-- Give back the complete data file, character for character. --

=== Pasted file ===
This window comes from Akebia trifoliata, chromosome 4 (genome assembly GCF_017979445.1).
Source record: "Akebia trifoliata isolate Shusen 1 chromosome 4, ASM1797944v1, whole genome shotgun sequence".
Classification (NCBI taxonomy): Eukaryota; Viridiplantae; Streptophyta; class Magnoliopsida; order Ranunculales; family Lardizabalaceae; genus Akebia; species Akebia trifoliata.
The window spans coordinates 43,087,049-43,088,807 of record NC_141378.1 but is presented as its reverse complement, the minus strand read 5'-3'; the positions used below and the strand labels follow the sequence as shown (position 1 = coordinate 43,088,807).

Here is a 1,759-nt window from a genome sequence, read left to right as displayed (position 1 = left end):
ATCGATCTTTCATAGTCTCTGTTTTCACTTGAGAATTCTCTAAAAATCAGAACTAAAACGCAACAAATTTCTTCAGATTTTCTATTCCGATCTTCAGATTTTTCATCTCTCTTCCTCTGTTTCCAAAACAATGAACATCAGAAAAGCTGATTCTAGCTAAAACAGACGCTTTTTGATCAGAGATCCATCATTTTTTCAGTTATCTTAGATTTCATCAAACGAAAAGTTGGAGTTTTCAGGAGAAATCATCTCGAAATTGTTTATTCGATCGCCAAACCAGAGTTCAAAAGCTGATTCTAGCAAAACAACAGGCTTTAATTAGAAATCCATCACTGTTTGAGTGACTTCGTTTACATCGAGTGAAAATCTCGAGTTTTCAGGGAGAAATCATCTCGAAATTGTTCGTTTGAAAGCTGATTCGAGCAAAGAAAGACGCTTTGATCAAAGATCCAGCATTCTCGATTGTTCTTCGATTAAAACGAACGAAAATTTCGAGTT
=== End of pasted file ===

This window comes from Akebia trifoliata, chromosome 4 (genome assembly GCF_017979445.1).
Source record: "Akebia trifoliata isolate Shusen 1 chromosome 4, ASM1797944v1, whole genome shotgun sequence".
Classification (NCBI taxonomy): Eukaryota; Viridiplantae; Streptophyta; class Magnoliopsida; order Ranunculales; family Lardizabalaceae; genus Akebia; species Akebia trifoliata.
The window spans coordinates 43,087,049-43,088,807 of record NC_141378.1 but is presented as its reverse complement, the minus strand read 5'-3'; the positions used below and the strand labels follow the sequence as shown (position 1 = coordinate 43,088,807).

Here is a 1,759-nt window from a genome sequence, read left to right as displayed (position 1 = left end):
ATCGATCTTTCATAGTCTCTGTTTTCACTTGAGAATTCTCTAAAAATCAGAACTAAAACGCAACAAATTTCTTCAGATTTTCTATTCCGATCTTCAGATTTTTCATCTCTCTTCCTCTGTTTCCAAAACAATGAACATCAGAAAAGCTGATTCTAGCTAAAACAGACGCTTTTTGATCAGAGATCCATCATTTTTTCAGTTATCTTAGATTTCATCAAACGAAAAGTTGGAGTTTTCAGGAGAAATCATCTCGAAATTGTTTATTCGATCGCCAAACCAGAGTTCAAAAGCTGATTCTAGCAAAACAACAGGCTTTAATTAGAAATCCATCACTGTTTGAGTGACTTCGTTTACATCGAGTGAAAATCTCGAGTTTTCAGGGAGAAATCATCTCGAAATTGTTCGTTTGAAAGCTGATTCGAGCAAAGAAAGACGCTTTGATCAAAGATCCAGCATTCTCGATTGTTCTTCGATTAAAACGAACGAAAATTTCGAGTT